ENGLISH POETRY 1579-1830: SPENSER AND THE TRADITION
Anonymous, "An Apology for Sir Fretful Plagiary, the reputed Author of Theatrical Intelligence in a certain Morning Paper" St. James's Chronicle (27 September 1783).
1765: Jack Frost
1765: William Kenrick
1774: Oliver Goldsmith
1778: Richard Tickell
1778: Frances Burney
1778: T. S.
1780: Thomas Davies
1781: Richard Brinsley Sheridan
1782: Rev. Thomas Stratford
1788: William Cowper
1789: John Williams
1798: Thomas James Mathias
1801: Alexander Thomson
1803: Robert Southey
1805 ca.: George Hardinge
1806: Francis Jeffrey
1811: S. H.
1811: C. T.
1812: George Hardinge
1812: Rev. Francis Hodgson
1813: S. Hughes
1816: John Neal
1818: Rev. William Beloe
1825 ca.: Henry Mackenzie
1832: John Taylor Esq.
1834: Sir Samuel Egerton Brydges
1843: John Holland
1847: Horace Smith
1848: John Forster
1852: Mary Russell Mitford
When first on Drury's Stage expos'd to Scorn,
Sir Fretful curs'd the Moment he was born;
In bitt'rest Agonies of fell Disgrace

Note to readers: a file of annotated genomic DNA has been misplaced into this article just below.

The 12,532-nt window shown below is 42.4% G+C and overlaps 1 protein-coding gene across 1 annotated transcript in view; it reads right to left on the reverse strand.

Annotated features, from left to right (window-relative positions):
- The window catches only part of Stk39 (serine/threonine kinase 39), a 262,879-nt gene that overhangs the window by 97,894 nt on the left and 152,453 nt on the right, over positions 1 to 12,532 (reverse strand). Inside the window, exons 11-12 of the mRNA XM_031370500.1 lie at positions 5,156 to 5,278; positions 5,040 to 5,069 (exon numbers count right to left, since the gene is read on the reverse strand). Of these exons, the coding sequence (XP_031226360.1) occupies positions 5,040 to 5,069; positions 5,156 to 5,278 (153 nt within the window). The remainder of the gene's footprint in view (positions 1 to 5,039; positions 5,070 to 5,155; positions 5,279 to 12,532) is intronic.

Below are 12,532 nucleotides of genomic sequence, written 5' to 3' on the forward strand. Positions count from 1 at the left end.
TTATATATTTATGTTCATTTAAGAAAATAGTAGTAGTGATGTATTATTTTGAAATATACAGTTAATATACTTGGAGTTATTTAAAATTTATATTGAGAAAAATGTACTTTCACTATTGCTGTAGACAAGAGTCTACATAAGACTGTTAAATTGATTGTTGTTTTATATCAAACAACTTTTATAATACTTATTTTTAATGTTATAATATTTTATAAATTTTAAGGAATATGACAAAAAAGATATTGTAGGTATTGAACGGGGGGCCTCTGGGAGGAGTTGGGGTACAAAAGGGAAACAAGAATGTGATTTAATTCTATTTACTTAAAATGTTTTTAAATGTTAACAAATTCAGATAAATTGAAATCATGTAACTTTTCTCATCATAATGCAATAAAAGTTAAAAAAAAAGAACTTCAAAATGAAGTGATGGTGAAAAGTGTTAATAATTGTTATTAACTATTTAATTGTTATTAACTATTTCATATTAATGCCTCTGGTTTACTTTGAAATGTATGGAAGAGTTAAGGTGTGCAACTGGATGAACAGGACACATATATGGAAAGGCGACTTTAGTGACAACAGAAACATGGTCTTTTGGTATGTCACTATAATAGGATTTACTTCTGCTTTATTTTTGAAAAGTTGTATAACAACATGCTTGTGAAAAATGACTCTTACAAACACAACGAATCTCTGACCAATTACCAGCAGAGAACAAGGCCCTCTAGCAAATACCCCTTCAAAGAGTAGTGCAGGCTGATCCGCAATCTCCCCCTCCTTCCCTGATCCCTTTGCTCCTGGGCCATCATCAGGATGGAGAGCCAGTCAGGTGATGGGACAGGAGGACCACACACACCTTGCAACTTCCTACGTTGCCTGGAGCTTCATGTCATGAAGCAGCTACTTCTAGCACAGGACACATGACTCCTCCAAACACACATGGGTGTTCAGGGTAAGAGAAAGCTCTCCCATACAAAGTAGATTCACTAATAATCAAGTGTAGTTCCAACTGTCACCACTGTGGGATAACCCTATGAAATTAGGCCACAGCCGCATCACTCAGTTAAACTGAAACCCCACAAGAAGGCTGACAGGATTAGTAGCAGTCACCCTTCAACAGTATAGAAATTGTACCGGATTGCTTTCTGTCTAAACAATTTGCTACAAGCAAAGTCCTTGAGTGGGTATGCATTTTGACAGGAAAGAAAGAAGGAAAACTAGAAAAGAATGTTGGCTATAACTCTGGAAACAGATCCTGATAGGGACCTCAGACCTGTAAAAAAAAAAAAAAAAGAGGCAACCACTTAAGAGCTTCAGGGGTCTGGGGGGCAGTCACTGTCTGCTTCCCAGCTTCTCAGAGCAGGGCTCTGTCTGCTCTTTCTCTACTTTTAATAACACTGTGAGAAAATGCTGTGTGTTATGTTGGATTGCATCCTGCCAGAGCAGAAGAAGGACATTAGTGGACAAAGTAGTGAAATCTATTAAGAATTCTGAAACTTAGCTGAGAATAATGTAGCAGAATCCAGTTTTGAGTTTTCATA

He wrung that dirty Dishclout call'd his Face,
And scarce his Pride repress'd the genuine Tear,
While vex'd by Dangle, crucify'd by Sneer,
His Mimick (acting what no Words can say)
Wip'd from his Cheek the Felon Drops away,
But Time, at Length (slow Medicine) brought Relief,
And hop'd Revenge supply'd the Balm of Grief.
"Shall then (he cry'd) Sir Fretful weep alone?
Shall Ridicule and Shame be all my own?
Malice forbid! Each Torture shall be shar'd,
And Actors levell'd with their suff'ring Bard.
The graceful Abington my Rage shall know,
And manly Aickin dread an ambush'd Foe.
Kemble! in vain thy Youth, thy Beauty pleads,
When Aruns lifts the Spear Camilla bleeds.
Did Brereton's Worth my Plaudit seem to raise?
I meant to damn him with Excess of Praise.
Yet Henderson my Thanks sincere attend;
Though half asham'd to call himself my Friend,
Long has he carryed on his patient Head
My pilfer'd Heaps of tragi-comick Lead:
As long may critick Tribes his Patrons be,
Nor judge him hardly — though he's prais'd by me.
Siddons alone, of all our Drama's Fair,
(So Prudence bids) my hungry Pen shall spare.
Interest to Mercy shall its Course incline,
Through Hope she'll act in some dull Stuff of mine.
To vilest Patchwork she'll Success insure—
The Woman's popular, and I am poor."
He spoke; throughout his Veins new Venom flows,
His wriggling Features in a Smile repose,
(A Smile more hateful than that envious Frown*
That drew young Congreve's weighty Vengeance down)
Instant he gluts on helpless Crowds his Rage,
The Convict once, now Hangman of the Stage.
* When Mr. Sheridan's School for Scandal was first acted, Sir Fretful expressed his Wonder that the Audience could find any Thing in it to laugh at. He himself exhibited the same lowering Brow from Beginning to End of the Performance.